Professors Michel Barsoum and Yury Gogotsi of the College of Engineering’s Department of Materials Science and Engineering have been jointly awarded the 2020 International Ceramics Prize, the highest honor conferred by the World Academy of Ceramics. The prize is bestowed only every four years to recognize the highest achievements in ceramics science and technology. Just 20 scientists worldwide have previously received the prize.
Barsoum and Gogotsi are world-renowned experts in ceramic materials and particularly on MXenes, the metallic, highly conductive, atomically thin 2D materials discovered at Drexel in 2011 and under development for a significant range of applications in energy storage, electronics, electromagnetic interference shielding, and the biosciences, among other areas.
The professors received word of the award this weekend through a letter from Dr. Pietro Vincenzini, chair of the council of the World Academy of Ceramics. “The Prize recognizes your outstanding contributions in opening new horizons in material research and specifically for your pioneering work in nanomaterials, also including max phases and their derivatives,” Vincenzini wrote.
The International Ceramics Prize consists of a Certificate of Recognition and an award to be presented to the laureates during the inaugural session of the Academy’s 2020 Forum in Italy next September. Barsoum and Gogotsi are also invited to give a special lecture at the Forum.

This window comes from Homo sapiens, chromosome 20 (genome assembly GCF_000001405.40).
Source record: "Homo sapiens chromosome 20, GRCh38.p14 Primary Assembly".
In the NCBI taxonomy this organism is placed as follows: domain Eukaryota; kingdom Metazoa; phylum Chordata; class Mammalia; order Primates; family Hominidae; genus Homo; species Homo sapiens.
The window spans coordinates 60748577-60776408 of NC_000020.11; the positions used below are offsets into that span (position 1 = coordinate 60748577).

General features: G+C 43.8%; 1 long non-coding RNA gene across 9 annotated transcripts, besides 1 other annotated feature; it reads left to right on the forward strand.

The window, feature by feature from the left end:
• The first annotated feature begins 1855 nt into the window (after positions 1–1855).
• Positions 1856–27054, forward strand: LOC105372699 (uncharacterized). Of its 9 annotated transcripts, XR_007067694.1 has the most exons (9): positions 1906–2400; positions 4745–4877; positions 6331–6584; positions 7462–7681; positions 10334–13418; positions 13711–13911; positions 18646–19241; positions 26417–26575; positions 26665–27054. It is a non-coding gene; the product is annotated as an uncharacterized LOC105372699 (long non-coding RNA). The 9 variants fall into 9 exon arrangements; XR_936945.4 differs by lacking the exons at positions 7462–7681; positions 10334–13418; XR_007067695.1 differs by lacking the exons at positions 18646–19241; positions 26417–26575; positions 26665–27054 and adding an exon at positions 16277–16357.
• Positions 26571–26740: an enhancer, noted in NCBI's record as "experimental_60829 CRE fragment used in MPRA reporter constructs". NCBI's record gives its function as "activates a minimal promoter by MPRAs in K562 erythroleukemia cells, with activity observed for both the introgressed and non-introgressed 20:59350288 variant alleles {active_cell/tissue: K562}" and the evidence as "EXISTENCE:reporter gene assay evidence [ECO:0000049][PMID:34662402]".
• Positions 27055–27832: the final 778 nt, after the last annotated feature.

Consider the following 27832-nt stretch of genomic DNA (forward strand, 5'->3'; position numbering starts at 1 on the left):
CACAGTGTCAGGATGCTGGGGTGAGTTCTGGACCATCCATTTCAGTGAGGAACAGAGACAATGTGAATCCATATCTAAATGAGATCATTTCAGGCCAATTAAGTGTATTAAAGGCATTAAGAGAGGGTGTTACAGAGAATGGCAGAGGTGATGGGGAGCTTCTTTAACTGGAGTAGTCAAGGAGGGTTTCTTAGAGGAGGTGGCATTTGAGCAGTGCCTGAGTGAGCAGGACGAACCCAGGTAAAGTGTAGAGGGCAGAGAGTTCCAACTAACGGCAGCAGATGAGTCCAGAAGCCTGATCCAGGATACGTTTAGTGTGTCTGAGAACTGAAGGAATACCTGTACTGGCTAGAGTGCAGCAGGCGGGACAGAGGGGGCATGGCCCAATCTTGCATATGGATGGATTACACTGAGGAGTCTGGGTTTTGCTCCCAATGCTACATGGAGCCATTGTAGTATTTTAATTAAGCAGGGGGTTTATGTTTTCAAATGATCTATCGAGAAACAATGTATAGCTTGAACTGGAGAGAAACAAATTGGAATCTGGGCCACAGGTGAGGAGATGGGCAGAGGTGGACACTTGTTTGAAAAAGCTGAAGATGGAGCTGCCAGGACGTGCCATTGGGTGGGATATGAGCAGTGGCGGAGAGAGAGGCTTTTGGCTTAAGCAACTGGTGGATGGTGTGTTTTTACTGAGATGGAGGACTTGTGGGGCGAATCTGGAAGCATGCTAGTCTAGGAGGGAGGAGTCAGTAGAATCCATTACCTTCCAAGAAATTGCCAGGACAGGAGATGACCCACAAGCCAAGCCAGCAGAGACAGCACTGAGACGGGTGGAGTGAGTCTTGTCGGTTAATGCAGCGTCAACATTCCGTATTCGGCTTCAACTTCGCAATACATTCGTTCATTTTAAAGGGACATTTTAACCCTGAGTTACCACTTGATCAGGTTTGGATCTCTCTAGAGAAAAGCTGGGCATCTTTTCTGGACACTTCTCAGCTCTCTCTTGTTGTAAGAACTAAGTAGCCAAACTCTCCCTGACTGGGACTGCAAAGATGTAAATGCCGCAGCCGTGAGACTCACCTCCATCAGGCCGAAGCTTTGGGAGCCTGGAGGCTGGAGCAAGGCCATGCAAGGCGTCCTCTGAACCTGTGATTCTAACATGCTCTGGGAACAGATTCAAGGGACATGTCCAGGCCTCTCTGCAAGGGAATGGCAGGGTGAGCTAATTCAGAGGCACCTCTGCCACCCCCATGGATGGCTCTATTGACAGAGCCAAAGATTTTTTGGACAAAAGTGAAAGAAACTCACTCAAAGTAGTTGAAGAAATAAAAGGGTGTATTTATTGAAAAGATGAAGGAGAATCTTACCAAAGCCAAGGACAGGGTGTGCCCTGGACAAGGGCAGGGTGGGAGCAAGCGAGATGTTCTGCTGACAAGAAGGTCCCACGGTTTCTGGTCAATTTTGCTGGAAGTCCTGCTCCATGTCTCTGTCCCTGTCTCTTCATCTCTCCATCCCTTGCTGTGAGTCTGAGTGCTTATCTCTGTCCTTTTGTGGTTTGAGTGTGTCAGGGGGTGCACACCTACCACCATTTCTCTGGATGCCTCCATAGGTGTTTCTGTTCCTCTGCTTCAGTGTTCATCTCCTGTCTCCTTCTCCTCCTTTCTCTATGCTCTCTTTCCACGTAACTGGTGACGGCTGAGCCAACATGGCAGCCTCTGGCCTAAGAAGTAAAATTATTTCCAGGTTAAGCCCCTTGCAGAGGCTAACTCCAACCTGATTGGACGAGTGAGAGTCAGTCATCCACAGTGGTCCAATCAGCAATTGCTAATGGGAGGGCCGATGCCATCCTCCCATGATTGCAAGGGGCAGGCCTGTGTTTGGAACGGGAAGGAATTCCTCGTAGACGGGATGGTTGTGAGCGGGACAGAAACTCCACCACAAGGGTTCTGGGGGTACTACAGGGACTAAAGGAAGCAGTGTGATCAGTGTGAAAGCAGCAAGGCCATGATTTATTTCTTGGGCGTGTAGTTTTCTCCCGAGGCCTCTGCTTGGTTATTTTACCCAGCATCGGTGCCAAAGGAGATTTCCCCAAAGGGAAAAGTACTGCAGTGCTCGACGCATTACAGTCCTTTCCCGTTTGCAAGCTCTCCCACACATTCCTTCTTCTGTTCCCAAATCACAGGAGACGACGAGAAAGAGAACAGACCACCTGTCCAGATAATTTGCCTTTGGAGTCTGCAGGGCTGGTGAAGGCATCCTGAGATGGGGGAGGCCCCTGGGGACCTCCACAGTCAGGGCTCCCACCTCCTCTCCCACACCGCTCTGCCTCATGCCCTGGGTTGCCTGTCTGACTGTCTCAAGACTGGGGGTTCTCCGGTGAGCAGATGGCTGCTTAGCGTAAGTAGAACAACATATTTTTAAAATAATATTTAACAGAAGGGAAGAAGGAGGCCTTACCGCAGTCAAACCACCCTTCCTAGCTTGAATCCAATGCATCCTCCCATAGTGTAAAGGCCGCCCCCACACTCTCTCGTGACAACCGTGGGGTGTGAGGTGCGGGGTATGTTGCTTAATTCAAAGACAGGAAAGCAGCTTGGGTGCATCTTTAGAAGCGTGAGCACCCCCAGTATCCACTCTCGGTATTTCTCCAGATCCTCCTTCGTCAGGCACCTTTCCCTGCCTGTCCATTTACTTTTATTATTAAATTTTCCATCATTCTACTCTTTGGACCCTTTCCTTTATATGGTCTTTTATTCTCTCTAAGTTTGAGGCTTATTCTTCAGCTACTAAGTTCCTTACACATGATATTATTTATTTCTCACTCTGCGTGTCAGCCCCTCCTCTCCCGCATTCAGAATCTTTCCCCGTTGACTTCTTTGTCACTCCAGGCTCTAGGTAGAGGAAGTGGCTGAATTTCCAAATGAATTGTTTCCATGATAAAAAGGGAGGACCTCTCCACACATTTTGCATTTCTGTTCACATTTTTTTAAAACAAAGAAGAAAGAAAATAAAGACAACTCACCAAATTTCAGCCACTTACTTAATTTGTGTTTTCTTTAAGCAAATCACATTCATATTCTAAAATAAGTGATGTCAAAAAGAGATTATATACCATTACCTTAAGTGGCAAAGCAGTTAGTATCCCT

Barsoum is a Distinguished Professor in Materials Science and Engineering, and an internationally recognized leader in the area of MAX phases and their 2D derivatives. Said Barsoum, “This is truly a great honor that I have to share with my students. I am particularly pleased because the Academy recognized the MAX phases that I have been working on for almost 25 years now and discovered at Drexel. Their recognition of MXenes as MAX derivatives is also gratifying.”
Gogotsi is the Distinguished University and Charles T. and Ruth M. Bach Professor in Materials Science and Engineering, and founding director of the A.J. Drexel Nanomaterials Institute. "It’s a great honor to receive the most coveted prize in the field of ceramics for lifelong achievement in the field. Since this international prize is awarded every four years, few people from any generation of scientists can receive it,” said Gogotsi. “This is also a recognition of the importance of MXenes that were discovered at Drexel less than a decade ago but have already started finding important applications. The fact that Professor Michel Barsoum and I will be sharing this prize speaks of Drexel University being a leader in the field of advanced ceramics.”
Drexel University President John Fry congratulated Gogotsi and Barsoum this week, calling the distinction an “incredible honor” for Drexel.
The World Academy of Ceramics was founded in 1987. It constitutes a center for the international community towards promoting progress in the field of ceramics and fostering a better understanding of the social impact and cultural interactions of ceramics science, technology, history, and art. The Academy is based in Italy.